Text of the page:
Conflict and inconsistency set immigration policy

Deportations over minor crimes increase, despite claims to the contrary

President Obama has deported more immigrants than any other president in United States history, and despite claims to only deport "gangbangers [and] people who are hurting the community," the vast majority are petty criminals or have no criminal record.

Two-thirds of the nearly 2 million people deported under the Obama administration committed minor traffic infractions or had no criminal record, with only 20 percent rising to the level of serious offenders, according to a recent report by The New York Times.The findings highlight a growing inconsistency between Obama's messages and actions.

The trend is not unusual for Obama, who has set a precedent for contradictory policies.

In lieu of the comprehensive immigration reform touted throughout both campaigns, Obama has taken up mass deportations as a consolation prize all while attempting to placate supporters with small gestures and statements to the contrary. Attempting to pander to his core constituency with promises to make immigration enforcement less harsh, while seeking to look tough on crime to opponents, Obama has failed to impress either.

This is behavior unbecoming of our commander-in-chief and damaging to the legitimacy of the nation as a whole. Our citizenry deserves better than carnival tricks from a leader who has promised to usher in an administration held "to a new standard of openness."

That, too, seems like a claim conflicting with reality.

The deporting of millions of illegal immigrants for minor or no offenses, taking up resources and manpower from other tasks, is itself controversial. Beyond this, the Obama administration has more actively filed more charges against deportees than the final years of the Bush administration, according to The Times. Charges prevent offenders from coming back to the United States for five years at the risk of imprisonment.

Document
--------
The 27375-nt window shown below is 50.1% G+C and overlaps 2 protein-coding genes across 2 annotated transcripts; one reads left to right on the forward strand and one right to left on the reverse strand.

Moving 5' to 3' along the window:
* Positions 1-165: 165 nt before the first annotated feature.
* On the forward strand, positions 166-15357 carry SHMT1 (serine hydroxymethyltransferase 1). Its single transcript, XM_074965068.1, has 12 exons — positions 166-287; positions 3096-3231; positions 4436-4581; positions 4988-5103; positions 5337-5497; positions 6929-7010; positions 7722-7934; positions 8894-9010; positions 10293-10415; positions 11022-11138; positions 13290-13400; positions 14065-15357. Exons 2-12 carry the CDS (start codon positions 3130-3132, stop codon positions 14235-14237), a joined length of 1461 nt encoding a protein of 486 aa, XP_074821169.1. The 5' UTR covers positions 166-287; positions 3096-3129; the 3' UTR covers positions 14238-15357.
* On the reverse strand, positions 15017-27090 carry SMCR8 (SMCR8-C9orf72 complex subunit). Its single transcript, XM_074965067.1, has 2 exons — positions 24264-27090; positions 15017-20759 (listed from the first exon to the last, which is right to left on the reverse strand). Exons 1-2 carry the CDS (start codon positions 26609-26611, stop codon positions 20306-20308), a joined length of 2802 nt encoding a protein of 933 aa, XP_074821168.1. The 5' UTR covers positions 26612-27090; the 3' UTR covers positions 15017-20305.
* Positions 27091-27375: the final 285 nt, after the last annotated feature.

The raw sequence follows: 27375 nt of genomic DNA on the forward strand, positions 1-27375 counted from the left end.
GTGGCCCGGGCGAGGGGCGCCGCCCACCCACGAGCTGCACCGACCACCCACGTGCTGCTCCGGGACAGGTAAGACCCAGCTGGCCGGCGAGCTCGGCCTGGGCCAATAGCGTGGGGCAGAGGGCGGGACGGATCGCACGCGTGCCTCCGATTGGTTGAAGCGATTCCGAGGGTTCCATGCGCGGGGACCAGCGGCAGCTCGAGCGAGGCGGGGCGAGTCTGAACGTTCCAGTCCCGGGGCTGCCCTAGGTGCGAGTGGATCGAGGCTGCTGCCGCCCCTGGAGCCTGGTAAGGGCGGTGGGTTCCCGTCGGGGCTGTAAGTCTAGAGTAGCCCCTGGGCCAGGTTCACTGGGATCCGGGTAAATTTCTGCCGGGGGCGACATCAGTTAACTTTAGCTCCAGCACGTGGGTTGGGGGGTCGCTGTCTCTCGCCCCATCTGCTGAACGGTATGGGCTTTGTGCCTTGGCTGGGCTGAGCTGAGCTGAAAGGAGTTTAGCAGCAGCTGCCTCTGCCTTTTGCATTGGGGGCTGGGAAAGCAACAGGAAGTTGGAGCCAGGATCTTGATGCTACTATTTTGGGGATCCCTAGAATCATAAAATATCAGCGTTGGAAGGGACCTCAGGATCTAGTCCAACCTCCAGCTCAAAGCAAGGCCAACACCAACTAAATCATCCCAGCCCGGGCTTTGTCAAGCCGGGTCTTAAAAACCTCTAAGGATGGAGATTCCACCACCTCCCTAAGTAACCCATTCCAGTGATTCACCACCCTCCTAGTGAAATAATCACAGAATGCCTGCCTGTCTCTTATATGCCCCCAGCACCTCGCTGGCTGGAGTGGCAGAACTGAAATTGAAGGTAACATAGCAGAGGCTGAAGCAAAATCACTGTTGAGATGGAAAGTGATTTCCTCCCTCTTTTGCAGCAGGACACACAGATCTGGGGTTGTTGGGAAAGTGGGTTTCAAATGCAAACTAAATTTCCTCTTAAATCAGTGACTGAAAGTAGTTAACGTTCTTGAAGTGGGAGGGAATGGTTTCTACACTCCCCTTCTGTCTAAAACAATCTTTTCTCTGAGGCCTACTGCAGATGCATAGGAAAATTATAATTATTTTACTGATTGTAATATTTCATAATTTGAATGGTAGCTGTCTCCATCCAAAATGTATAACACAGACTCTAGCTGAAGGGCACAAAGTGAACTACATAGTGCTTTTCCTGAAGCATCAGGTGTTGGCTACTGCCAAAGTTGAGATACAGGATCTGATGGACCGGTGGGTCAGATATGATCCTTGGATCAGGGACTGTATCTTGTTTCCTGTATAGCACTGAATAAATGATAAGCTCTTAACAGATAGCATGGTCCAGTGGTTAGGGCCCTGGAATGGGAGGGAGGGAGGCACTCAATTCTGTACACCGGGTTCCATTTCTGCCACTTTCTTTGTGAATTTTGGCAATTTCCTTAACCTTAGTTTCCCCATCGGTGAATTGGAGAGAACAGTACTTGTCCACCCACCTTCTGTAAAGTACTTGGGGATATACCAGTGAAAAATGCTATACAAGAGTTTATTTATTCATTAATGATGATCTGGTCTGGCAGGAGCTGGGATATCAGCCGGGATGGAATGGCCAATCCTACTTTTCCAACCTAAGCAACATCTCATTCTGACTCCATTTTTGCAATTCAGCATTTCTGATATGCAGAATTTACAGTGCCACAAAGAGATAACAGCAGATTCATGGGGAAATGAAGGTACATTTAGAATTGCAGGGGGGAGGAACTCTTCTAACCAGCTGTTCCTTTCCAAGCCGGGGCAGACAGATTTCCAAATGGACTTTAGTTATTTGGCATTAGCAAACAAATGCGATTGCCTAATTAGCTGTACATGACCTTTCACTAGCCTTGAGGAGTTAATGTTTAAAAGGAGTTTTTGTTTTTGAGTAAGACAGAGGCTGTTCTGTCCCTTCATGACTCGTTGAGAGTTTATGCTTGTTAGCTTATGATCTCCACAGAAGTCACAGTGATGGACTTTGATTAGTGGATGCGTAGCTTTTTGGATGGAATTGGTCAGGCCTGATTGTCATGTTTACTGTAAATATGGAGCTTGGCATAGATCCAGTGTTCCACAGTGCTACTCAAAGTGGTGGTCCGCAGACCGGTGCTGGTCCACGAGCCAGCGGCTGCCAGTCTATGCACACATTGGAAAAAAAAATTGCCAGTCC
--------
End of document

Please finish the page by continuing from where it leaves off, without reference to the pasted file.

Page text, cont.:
Obama is even stricter on illegal immigrants than his predecessor, perhaps laudable to opponents of illegal immigration but to the chagrin of anyone valuing credibility and honesty within the Oval Office.

There is little doubt some of the increasing - and increasingly frivolous - deportations are due to the stubbornly unproductive Congress. The failure of immigration reform lies more than partially with obstructionist politics by Obama's detractors. Pressure for stronger enforcement at borders has been a right-wing call for years, with those in the House of Representative leading the charge.

But the contradictions, banes to trustworthiness and authority of the office are solely the fault of the president.

Certainly, the time to reform the severely broken immigration system is now. The problem of illegal immigration itself is a result of failed policy at our borders, causing prohibitively long wait times and overly complex procedures to legally enter this country. And though this is not an excuse to illegally enter the United States, it demands a prompt solution.

In the interim, the population must demand accountability on the part of our leaders. If, in fact, reform is impossible because of congressional inaction, make that a talking point in the hopes it will spur change. Promises to not deport due to minor offenses or split up families wantonly, only to do the opposite, are counterproductive if not simply wrong.

We need more than optimistic hope for those most simple traits in a president - consistency, congruency, honesty. We need a change to words that align with actions and rhetoric that rises to reality.